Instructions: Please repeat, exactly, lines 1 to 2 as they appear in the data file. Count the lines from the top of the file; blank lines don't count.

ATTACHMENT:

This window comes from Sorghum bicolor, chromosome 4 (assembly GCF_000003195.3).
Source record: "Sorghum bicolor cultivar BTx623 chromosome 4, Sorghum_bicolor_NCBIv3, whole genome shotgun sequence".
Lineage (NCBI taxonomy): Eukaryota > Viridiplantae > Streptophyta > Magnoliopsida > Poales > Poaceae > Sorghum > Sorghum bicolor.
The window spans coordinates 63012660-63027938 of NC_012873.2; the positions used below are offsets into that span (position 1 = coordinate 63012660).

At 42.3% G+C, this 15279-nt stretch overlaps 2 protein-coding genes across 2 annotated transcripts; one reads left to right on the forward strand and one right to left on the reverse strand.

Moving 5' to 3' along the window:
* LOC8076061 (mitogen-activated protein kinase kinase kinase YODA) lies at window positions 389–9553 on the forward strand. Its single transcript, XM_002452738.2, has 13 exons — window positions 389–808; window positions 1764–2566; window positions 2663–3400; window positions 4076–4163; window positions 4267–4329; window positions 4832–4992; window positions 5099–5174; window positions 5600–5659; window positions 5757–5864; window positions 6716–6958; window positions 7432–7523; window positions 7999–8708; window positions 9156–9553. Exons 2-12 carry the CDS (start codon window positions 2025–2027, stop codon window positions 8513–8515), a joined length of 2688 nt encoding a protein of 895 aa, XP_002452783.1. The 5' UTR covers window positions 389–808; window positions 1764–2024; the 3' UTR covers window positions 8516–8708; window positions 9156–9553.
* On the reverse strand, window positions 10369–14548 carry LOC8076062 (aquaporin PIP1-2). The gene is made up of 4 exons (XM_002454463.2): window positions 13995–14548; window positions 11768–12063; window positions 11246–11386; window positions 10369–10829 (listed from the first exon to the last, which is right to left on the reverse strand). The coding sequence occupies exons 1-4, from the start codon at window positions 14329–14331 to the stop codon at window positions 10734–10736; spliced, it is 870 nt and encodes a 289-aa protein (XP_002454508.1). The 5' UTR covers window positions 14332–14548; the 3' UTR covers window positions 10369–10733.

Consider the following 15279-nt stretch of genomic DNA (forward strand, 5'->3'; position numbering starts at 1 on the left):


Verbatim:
This window comes from Sorghum bicolor, chromosome 4 (assembly GCF_000003195.3).
Source record: "Sorghum bicolor cultivar BTx623 chromosome 4, Sorghum_bicolor_NCBIv3, whole genome shotgun sequence".